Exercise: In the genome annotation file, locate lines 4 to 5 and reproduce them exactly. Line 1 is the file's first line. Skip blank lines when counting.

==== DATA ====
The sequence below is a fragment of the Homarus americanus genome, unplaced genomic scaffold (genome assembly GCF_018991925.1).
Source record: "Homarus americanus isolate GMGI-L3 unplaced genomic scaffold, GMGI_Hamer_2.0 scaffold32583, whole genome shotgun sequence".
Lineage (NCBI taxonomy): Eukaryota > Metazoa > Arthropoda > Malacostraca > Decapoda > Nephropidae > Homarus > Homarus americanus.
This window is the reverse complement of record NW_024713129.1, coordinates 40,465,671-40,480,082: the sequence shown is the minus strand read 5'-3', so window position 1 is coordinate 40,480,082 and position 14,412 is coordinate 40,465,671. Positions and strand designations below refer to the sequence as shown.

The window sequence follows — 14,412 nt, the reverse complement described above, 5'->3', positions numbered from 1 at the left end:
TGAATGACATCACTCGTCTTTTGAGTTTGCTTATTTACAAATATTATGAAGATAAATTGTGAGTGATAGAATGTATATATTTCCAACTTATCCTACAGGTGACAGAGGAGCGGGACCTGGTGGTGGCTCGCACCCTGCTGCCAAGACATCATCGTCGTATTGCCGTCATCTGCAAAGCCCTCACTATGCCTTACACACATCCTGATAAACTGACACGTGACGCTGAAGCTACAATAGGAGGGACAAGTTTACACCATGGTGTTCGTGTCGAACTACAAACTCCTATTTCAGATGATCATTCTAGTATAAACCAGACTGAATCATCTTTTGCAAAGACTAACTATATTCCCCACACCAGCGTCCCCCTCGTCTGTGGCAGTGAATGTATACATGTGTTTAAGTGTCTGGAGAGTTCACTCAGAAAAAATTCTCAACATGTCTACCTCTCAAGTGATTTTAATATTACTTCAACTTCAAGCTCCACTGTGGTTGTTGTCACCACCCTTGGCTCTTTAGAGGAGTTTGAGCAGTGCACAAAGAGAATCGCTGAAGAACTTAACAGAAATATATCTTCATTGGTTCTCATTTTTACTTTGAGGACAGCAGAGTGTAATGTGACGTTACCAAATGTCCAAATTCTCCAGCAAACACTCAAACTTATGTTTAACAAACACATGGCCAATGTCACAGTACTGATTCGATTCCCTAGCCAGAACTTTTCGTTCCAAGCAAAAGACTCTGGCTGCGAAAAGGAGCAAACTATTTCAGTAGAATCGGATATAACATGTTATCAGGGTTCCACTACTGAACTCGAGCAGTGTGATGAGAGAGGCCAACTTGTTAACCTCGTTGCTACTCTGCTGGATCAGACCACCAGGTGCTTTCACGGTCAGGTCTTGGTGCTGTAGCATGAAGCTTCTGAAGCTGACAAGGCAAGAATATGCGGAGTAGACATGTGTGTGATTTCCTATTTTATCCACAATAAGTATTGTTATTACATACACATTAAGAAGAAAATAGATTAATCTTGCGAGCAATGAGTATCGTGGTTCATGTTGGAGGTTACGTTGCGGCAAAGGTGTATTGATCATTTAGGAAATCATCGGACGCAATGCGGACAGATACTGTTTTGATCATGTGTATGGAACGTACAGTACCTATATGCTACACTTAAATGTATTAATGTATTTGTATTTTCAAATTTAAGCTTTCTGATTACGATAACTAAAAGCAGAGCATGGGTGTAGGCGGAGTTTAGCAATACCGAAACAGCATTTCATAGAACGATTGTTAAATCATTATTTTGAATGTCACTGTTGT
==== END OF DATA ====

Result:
This window is the reverse complement of record NW_024713129.1, coordinates 40,465,671-40,480,082: the sequence shown is the minus strand read 5'-3', so window position 1 is coordinate 40,480,082 and position 14,412 is coordinate 40,465,671. Positions and strand designations below refer to the sequence as shown.

The window sequence follows — 14,412 nt, the reverse complement described above, 5'->3', positions numbered from 1 at the left end: